The Many Roles Vitamin D Plays in Your Optimal Health
A sufficient vitamin D level is fundamental for good health! Found in every cell of your body, vitamin D acts as both a hormone and a vitamin, and it plays a role in numerous body functions. To be at your best, you need adequate levels of Vitamin D!
Here are some important ways this nutrient supports us:
A calcium helper: Calcium is a mineral that needs guidance. It tends to get lost in soft tissue and needs help finding its way into bones and teeth where it belongs. Vitamin D helps calcium find its way into bones and teeth, keeping them healthy and strong. Vitamin D also blocks parathyroid hormone, which reabsorbs bone tissue and causes bones to become thin and brittle.
Supports the immune system: Vitamin D keeps the immune system strong. There is also growing evidence that optimal levels help protect against cancer.
Strengthens muscles: It plays a role in muscle contraction and strength. Vitamin D deficiency can cause leg muscles to weaken. With insufficient levels, you might need help getting out of a lazy chair! (1)
Regulates blood pressure: In high latitudes during the winter where sun exposure is difficult to get, cases of high blood pressure often rise. Low levels of vitamin D have been connected to high blood pressure. (2)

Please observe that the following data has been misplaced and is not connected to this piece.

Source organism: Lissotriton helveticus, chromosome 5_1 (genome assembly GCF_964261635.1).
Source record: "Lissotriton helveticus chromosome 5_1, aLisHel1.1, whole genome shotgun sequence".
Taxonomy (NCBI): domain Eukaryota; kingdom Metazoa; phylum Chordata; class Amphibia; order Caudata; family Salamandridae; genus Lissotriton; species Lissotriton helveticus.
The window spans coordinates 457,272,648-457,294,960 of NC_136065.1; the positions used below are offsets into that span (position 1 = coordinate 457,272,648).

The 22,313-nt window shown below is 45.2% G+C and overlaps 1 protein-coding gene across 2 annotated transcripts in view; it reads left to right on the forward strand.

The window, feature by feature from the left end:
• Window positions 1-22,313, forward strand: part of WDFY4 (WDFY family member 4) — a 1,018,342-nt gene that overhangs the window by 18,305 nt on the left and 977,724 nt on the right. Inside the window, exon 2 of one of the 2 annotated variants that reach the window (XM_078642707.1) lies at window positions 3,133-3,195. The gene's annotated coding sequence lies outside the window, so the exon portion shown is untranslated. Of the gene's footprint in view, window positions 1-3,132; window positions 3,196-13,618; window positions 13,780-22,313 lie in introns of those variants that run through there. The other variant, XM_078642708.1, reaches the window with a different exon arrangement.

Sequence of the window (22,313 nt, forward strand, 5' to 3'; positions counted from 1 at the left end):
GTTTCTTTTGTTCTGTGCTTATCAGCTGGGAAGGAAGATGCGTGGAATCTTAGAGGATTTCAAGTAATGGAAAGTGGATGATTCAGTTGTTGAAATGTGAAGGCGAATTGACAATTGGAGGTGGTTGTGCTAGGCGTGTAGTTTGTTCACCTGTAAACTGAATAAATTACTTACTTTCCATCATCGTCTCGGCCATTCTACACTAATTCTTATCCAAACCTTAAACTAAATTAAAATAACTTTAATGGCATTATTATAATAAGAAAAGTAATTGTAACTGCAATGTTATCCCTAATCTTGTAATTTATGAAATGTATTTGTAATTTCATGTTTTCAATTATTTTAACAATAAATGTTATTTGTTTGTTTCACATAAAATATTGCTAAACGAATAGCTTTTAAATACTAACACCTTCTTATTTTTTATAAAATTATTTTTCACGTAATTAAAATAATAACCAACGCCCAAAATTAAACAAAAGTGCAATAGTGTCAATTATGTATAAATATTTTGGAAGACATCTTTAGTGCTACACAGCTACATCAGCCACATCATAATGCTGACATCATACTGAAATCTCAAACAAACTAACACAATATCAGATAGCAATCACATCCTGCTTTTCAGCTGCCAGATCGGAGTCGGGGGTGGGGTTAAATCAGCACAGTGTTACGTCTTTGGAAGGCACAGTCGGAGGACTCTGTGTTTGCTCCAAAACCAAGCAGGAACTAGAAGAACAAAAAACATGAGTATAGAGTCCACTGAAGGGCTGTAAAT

Stabilizes mood: Low levels of vitamin D have long been associated with a higher incidence of depression.
Maintains healthy weight: Low levels of vitamin D can interfere with adequate production and effectiveness of leptin. Leptin is the hormone that tells us when we are full. When levels of leptin are suboptimal, it takes more food to feel satiated and you will likely have strong cravings for sugar and carbs.
Helps to control inflammation: Low levels of Vitamin D, as most people have, allow for high levels of inflammation, and studies have shown that bringing vitamin D levels up to sufficient levels helps with inflammatory conditions. (3)
Are You Deficient?
The current conventional guideline for vitamin D is a minimum level of 20 ng/mL, but to guarantee sufficiency the recommended range is between 30 and 50 ng/mL for both children and adults.
Functional optimal ranges, however, are between 60-80 ng/mL. Most people fall short of this optimal level. Many others even fall short of basic conventional ranges.
Making Sure You Have Enough
The most ideal ways to get vitamin D are by eating a diet rich in Vitamin D containing foods and exposure to natural sunlight. Vitamin D is made in the skin when exposed to UV light from the sun.
These methods are often not enough for many people because they live in zones where sunshine isn't always available, or they live lifestyles that do not support adequate time in the sun.
Because of this, vitamin D deficiency is quite common, and therefore, supplementation becomes necessary for many (at least for part of the year) to maintain optimal levels.
There is something everyone should know before supplementing, however …
Supplementation? Not So Fast!
It is important to check both inactive (25 OH) and active (1,25 OH). Most doctors only check your inactive 25 OH level. The ratio between the two (1,25 OH to 25 OH) should ideally be 1:1 to 1.5:1, some say up to 2:1.